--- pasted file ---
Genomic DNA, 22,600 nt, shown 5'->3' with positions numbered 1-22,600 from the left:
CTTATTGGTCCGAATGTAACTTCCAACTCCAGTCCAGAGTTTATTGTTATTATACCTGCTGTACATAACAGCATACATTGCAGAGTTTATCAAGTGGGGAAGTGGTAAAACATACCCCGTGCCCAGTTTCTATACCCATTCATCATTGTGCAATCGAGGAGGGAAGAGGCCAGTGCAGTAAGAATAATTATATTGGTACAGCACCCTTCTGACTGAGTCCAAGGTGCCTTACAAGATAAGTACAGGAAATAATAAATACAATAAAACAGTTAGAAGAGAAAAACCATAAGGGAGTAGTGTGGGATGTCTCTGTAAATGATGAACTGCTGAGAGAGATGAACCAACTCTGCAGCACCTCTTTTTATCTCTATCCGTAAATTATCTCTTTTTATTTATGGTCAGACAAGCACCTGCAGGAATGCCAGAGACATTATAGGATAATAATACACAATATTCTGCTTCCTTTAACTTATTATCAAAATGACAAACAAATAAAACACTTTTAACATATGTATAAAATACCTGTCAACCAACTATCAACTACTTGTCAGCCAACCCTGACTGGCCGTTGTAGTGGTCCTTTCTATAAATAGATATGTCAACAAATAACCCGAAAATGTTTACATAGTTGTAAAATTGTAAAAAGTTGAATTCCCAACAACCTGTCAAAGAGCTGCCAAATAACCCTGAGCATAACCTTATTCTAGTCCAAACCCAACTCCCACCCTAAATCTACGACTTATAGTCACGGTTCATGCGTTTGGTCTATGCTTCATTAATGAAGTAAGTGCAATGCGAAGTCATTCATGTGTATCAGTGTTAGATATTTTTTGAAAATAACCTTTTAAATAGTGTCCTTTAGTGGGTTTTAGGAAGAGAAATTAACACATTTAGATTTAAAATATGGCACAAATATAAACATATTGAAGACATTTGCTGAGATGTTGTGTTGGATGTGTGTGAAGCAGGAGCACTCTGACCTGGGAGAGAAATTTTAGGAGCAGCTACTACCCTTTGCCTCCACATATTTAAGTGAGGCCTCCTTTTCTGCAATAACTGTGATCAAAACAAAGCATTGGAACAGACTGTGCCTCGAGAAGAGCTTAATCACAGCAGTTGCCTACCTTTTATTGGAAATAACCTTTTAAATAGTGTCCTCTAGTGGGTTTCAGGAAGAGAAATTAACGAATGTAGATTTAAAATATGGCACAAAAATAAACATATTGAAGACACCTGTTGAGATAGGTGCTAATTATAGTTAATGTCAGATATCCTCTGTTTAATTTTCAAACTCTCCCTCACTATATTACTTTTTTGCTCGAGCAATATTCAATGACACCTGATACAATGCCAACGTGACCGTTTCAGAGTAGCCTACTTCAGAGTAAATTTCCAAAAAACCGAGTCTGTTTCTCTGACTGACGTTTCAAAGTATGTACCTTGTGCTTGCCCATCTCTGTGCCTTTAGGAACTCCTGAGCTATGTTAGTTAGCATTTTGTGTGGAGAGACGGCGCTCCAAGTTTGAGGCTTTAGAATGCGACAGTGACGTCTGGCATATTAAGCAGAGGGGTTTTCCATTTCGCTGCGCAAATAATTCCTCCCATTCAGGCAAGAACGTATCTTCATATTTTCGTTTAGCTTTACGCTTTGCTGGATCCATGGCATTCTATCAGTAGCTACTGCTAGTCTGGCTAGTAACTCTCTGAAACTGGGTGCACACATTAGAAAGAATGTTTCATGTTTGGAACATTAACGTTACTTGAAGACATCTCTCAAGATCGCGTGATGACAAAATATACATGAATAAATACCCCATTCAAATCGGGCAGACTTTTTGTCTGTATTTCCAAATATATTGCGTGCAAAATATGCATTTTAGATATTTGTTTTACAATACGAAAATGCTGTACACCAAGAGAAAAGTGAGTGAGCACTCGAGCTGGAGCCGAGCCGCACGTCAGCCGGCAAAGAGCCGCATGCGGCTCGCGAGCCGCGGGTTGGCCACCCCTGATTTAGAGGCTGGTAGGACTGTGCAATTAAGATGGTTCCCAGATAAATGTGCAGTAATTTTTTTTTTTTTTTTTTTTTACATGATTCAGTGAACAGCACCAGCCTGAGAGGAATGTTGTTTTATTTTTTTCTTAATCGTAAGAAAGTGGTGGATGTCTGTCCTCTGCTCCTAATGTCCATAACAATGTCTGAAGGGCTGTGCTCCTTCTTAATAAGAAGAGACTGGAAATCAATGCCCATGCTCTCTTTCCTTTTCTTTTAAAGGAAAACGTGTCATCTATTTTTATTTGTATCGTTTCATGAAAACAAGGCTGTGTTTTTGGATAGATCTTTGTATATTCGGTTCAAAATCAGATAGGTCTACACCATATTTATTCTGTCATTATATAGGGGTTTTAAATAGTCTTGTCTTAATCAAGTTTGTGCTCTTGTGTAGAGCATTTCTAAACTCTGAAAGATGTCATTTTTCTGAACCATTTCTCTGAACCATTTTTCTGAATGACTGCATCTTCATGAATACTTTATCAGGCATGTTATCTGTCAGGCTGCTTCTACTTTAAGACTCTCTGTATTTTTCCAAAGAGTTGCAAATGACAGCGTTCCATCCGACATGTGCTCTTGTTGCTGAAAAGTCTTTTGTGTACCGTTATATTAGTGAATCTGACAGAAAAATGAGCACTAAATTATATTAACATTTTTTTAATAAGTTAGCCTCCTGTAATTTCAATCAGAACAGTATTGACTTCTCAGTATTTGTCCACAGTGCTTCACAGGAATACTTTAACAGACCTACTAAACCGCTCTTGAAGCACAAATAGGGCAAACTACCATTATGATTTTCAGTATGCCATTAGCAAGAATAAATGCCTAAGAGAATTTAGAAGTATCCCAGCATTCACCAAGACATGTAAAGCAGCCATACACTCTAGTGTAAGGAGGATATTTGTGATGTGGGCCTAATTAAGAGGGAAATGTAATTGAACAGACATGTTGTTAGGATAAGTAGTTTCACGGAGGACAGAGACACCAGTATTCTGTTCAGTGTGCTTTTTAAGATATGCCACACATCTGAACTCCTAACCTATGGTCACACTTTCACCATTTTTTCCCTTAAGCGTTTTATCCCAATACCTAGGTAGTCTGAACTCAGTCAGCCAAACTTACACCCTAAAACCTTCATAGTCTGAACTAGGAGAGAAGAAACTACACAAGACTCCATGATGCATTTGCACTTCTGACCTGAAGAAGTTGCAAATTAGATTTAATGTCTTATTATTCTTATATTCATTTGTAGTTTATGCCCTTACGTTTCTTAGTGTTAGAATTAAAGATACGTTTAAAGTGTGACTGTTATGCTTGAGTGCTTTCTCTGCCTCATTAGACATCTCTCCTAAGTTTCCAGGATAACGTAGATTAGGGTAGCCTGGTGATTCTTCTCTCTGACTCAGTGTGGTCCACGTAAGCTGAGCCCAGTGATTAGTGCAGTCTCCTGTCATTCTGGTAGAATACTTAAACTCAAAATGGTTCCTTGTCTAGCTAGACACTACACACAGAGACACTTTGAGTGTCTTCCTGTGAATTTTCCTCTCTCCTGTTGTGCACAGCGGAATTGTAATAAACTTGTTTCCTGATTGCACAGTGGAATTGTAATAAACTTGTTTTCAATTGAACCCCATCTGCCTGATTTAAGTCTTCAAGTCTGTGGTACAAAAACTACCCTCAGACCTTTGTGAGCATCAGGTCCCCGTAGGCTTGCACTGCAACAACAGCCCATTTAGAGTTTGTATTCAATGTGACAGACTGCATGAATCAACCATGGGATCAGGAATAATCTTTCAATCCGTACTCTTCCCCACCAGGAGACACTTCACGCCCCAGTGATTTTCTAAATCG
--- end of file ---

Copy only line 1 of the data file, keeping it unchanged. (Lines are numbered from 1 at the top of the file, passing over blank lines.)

Genomic DNA, 22,600 nt, shown 5'->3' with positions numbered 1-22,600 from the left: